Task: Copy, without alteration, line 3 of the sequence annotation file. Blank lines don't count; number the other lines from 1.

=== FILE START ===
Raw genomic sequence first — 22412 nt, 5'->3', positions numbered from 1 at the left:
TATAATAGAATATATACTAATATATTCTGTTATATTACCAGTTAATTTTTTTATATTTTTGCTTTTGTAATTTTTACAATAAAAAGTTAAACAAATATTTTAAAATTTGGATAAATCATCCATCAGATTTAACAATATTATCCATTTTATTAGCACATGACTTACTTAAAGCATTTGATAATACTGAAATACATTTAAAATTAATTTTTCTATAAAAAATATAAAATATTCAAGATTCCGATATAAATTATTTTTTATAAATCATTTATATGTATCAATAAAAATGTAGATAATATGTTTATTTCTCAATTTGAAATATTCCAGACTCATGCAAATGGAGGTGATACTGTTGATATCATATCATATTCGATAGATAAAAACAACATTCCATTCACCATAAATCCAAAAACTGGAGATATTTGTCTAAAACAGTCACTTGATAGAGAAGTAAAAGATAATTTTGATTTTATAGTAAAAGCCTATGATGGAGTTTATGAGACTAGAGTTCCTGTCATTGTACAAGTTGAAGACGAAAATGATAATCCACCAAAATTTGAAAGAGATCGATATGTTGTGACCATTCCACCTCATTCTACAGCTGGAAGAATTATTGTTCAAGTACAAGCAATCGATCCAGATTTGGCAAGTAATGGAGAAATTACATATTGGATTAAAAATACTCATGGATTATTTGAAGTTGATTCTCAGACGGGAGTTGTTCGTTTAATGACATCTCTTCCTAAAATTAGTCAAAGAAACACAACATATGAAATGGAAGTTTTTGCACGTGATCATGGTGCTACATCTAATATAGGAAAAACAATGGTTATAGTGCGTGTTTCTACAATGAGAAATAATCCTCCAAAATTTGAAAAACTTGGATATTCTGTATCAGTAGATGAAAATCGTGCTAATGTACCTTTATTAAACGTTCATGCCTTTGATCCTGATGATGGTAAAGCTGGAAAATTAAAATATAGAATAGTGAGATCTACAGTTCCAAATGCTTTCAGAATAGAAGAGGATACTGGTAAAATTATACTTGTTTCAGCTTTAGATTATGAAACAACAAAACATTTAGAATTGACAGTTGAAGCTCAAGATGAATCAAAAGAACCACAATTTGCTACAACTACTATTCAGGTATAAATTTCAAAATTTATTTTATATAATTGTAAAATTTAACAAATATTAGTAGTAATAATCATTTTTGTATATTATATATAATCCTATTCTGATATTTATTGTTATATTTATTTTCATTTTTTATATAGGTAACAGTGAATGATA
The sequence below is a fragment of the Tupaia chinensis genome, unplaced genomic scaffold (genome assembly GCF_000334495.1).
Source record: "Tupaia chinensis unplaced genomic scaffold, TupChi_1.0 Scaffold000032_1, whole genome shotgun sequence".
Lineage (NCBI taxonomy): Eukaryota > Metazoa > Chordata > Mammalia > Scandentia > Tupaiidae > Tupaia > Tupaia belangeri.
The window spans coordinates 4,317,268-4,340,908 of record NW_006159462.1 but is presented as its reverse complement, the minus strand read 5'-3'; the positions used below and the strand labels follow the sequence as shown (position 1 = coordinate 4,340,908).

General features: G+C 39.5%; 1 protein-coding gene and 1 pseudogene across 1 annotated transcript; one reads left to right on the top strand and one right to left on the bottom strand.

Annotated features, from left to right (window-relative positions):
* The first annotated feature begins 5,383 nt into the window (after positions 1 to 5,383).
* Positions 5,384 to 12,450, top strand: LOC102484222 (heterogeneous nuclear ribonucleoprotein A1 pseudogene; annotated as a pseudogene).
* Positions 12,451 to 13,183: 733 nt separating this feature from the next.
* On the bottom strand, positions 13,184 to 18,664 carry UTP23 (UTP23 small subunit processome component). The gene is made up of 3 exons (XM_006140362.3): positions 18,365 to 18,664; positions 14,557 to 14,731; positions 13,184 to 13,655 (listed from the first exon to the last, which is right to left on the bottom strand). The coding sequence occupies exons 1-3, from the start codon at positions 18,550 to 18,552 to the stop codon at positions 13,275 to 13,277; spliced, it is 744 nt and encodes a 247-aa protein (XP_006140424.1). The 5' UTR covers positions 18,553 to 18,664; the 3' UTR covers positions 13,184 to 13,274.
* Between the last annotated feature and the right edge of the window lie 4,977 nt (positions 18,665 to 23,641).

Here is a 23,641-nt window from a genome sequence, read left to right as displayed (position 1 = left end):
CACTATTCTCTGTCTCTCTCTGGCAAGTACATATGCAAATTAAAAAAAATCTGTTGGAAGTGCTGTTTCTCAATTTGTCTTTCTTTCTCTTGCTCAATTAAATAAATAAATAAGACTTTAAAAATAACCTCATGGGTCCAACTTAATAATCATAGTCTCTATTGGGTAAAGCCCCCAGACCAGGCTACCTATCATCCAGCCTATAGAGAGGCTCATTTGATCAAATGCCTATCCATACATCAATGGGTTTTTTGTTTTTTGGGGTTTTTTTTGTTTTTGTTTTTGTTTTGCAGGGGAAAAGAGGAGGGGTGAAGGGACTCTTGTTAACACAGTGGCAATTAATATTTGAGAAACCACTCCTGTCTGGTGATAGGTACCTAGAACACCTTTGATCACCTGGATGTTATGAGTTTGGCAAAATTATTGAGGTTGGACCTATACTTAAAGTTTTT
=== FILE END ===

The sequence below is a fragment of the Tupaia chinensis genome, unplaced genomic scaffold (genome assembly GCF_000334495.1).